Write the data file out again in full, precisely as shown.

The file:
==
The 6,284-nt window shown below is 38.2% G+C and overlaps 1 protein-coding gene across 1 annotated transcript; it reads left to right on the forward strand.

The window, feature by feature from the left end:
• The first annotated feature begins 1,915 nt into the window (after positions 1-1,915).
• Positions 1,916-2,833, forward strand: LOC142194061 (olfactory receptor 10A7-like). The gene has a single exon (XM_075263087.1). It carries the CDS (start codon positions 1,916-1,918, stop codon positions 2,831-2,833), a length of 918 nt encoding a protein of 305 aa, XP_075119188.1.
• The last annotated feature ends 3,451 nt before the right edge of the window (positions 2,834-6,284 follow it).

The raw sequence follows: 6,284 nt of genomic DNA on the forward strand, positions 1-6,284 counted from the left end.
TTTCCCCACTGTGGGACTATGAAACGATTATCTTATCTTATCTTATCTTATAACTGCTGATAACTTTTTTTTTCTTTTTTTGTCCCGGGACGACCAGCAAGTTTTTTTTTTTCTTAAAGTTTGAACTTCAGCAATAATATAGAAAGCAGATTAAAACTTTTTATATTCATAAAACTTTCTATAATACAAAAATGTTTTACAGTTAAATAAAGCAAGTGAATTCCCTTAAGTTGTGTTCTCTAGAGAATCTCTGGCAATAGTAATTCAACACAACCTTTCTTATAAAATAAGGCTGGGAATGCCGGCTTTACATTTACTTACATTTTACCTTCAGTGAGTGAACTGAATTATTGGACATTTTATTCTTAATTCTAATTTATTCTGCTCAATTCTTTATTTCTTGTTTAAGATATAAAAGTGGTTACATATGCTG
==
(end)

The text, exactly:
The 6,284-nt window shown below is 38.2% G+C and overlaps 1 protein-coding gene across 1 annotated transcript; it reads left to right on the forward strand.

The window, feature by feature from the left end:
• The first annotated feature begins 1,915 nt into the window (after positions 1-1,915).
• Positions 1,916-2,833, forward strand: LOC142194061 (olfactory receptor 10A7-like). The gene has a single exon (XM_075263087.1). It carries the CDS (start codon positions 1,916-1,918, stop codon positions 2,831-2,833), a length of 918 nt encoding a protein of 305 aa, XP_075119188.1.
• The last annotated feature ends 3,451 nt before the right edge of the window (positions 2,834-6,284 follow it).

The raw sequence follows: 6,284 nt of genomic DNA on the forward strand, positions 1-6,284 counted from the left end.
TTTCCCCACTGTGGGACTATGAAACGATTATCTTATCTTATCTTATCTTATAACTGCTGATAACTTTTTTTTTCTTTTTTTGTCCCGGGACGACCAGCAAGTTTTTTTTTTTCTTAAAGTTTGAACTTCAGCAATAATATAGAAAGCAGATTAAAACTTTTTATATTCATAAAACTTTCTATAATACAAAAATGTTTTACAGTTAAATAAAGCAAGTGAATTCCCTTAAGTTGTGTTCTCTAGAGAATCTCTGGCAATAGTAATTCAACACAACCTTTCTTATAAAATAAGGCTGGGAATGCCGGCTTTACATTTACTTACATTTTACCTTCAGTGAGTGAACTGAATTATTGGACATTTTATTCTTAATTCTAATTTATTCTGCTCAATTCTTTATTTCTTGTTTAAGATATAAAAGTGGTTACATATGCTG